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Posted: December 22, 2007
Biocompatible Materials Forecasts to 2010/2015
(Nanowerk News) US demand for biocompatible materials will increase 6.6 percent annually to $3.7 billion in 2010. Gains will match the overall upward pace of end-use product shipments as stricter FDA pre-market approval and production standards mandate the upgrading of materials used in medical and dental implants and drug delivery systems. Due to quality, performance and versatility advantages, synthetic and natural polymers will continue to dominate the overall market for biocompatible materials. However, metals and ceramics will continue to build niche opportunities in specialty devices and equipment such as orthopedic and dental implants, pacemaker and defibrillator components, and stents.
Synthetic biocompatible polymers to pace demand
Growth in the value of synthetic biocompatible polymers consumed in the production of medical products will reflect advances in bioabsorbable and biocompatible materials, which will broaden applications in high value-added products. In addition, specialty medical grades of commodity and engineered resins such as acrylic, polyethylene terephthalate (PET), polymethyl methacrylate (PMMA) and polypropylene will retain widespread usage in a variety of implants. Silicones, for example, will continue to serve high value-added applications in intraocular and contact lenses, pacemaker leads, cochlear implants and breast implant outer shells. Silicone is also building a number of specialty medical applications, including drug delivery systems, elastic stomach bands for obesity treatment, cochlear implant casings and urological slings.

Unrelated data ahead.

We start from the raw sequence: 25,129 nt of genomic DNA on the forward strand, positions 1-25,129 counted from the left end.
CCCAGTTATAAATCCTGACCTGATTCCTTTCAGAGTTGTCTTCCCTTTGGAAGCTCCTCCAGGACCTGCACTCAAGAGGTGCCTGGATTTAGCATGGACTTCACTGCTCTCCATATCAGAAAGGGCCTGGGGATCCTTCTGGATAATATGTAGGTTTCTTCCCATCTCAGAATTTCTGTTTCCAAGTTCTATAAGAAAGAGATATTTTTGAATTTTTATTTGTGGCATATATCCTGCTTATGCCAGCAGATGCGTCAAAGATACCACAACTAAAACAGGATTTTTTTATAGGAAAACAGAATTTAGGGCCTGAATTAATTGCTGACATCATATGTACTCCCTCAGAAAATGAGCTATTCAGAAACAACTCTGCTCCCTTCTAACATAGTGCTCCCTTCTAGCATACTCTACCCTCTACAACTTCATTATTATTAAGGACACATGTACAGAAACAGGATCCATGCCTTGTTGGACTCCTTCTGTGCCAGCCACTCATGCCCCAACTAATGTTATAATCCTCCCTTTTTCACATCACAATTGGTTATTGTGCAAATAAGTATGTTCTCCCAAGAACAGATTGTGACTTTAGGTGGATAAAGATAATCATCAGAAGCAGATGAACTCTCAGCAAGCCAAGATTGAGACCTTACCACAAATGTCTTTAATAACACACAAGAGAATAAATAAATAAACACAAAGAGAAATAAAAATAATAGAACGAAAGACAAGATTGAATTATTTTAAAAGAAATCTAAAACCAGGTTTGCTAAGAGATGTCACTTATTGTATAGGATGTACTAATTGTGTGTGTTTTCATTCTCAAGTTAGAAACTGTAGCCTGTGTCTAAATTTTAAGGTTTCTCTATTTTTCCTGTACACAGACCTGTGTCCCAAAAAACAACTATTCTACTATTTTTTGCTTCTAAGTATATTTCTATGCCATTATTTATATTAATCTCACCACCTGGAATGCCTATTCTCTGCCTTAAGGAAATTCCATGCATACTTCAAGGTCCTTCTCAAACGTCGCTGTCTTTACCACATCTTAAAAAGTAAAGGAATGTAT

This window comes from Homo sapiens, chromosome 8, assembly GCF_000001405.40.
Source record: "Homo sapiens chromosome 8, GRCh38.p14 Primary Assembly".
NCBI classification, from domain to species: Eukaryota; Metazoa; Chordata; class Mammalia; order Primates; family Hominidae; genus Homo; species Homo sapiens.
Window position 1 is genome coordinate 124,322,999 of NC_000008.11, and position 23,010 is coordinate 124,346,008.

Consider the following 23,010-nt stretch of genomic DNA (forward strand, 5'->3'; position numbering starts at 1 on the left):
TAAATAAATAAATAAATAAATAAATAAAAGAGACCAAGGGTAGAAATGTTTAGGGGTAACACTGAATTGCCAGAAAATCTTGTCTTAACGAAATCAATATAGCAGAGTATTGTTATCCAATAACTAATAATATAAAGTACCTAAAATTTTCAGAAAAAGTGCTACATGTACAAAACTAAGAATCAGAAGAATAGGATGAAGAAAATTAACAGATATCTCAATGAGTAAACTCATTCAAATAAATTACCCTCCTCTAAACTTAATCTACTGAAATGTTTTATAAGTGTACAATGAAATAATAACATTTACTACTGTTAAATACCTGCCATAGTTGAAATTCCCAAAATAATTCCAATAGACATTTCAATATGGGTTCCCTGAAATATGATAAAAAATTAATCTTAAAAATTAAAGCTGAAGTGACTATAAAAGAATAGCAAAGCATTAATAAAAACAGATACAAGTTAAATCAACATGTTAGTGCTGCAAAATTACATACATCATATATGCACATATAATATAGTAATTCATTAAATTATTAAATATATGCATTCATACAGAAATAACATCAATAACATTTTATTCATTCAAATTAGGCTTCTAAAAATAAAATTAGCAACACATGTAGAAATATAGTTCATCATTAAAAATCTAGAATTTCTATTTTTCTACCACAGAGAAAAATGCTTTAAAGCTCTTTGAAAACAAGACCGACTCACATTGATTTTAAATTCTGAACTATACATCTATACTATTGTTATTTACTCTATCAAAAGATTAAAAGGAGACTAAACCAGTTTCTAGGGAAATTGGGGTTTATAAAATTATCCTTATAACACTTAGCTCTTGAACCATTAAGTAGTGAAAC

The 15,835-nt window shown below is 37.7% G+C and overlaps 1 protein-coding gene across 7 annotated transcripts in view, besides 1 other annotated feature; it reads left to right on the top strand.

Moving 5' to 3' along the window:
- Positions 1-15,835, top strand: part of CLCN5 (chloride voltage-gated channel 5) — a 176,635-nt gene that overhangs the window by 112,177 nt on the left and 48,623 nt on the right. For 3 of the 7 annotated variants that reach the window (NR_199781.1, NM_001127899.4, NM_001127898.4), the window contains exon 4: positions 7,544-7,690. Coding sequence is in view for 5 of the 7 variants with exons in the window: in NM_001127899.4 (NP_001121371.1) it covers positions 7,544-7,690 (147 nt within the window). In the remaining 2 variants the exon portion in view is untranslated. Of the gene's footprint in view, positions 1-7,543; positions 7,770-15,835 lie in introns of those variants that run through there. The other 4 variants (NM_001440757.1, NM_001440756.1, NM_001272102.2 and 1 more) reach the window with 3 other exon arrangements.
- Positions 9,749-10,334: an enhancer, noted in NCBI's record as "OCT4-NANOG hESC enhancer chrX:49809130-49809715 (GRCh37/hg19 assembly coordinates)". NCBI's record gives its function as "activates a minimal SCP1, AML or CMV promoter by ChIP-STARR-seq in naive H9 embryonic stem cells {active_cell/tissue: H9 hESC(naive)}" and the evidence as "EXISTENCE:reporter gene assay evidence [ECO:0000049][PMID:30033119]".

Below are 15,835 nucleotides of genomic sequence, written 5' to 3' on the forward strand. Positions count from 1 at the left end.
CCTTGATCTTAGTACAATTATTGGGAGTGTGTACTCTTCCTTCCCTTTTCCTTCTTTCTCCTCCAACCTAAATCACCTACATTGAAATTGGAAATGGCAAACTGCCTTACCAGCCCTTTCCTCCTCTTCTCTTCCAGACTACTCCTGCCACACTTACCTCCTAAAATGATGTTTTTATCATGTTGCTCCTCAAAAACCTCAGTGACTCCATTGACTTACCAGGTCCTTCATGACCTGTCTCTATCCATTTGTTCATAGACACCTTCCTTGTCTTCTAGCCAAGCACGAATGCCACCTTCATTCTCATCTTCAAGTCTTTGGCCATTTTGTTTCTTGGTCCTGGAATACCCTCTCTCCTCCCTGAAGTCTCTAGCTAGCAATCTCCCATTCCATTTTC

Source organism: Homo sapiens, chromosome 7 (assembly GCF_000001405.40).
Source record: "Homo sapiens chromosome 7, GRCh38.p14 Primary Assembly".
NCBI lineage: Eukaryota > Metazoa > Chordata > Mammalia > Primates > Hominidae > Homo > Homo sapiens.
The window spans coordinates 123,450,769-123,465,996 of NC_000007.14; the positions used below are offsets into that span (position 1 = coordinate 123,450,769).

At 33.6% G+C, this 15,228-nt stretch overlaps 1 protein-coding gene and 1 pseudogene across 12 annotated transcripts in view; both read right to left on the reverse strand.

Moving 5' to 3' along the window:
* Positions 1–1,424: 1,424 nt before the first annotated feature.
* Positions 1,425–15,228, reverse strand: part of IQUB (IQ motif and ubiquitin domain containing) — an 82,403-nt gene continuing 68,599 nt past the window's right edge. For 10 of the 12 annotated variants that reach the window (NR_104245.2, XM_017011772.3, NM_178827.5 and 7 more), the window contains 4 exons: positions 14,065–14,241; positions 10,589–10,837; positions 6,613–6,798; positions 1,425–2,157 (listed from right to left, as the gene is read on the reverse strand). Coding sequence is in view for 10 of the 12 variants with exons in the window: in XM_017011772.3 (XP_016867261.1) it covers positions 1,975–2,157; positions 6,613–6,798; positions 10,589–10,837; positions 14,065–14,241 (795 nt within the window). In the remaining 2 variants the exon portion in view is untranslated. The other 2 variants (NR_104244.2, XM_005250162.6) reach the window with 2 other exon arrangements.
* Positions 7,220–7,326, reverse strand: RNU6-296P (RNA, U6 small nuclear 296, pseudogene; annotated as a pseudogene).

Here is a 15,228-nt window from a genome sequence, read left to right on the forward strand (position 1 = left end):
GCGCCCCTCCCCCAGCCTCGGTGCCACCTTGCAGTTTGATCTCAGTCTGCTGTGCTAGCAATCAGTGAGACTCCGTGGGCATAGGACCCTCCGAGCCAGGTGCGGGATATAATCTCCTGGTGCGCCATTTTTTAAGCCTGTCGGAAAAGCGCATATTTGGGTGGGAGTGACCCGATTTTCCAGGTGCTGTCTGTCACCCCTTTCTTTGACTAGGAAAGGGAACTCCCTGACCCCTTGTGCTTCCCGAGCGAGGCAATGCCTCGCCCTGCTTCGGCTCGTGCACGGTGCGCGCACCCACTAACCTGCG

In the biocompatible natural polymers segment, cellulose will remain the leading material used in controlled-release oral drug delivery systems based on overall cost effectiveness and improving performance properties. Advances in bioengineered formulations will promote the rapid growth of collagen in tissue and dental implants as well as craniomaxillofacial fixation devices. Among other natural biocompatible polymers, hyaluronic acid (HA) will provide the best sales opportunities.
A wide range of implantable medical and dental devices will continue to be composed partially or completely of specialty metals. Precious metals will sustain the largest value of demand based on high cost and widespread use in dental fillings. However, reflecting advantages of high strength, low modulus and body fluid resistance, titanium and titanium alloys will provide the best growth opportunities. For devices requiring greater flexibility, such as stents, stent grafts, mobile-bearing joint replacements and spinal fixation devices, nitinol, stainless steel and cobalt chromium will divide most demand.
Advances in nanotechnology will enhance the performance of biocompatible ceramics, extending their applications in orthopedic and dental implants. Within this group of biocompatible materials, new generations of alumina-zirconia nanocomposites are expected to provide the best growth prospects. Due to a high density structure, these nanocomposites have a great resistance to cracking. In orthopedic implants, the materials are expected to enable the development of hip replacements with a minimum product life of 30 years. This longevity will eliminate the need for revision procedures.
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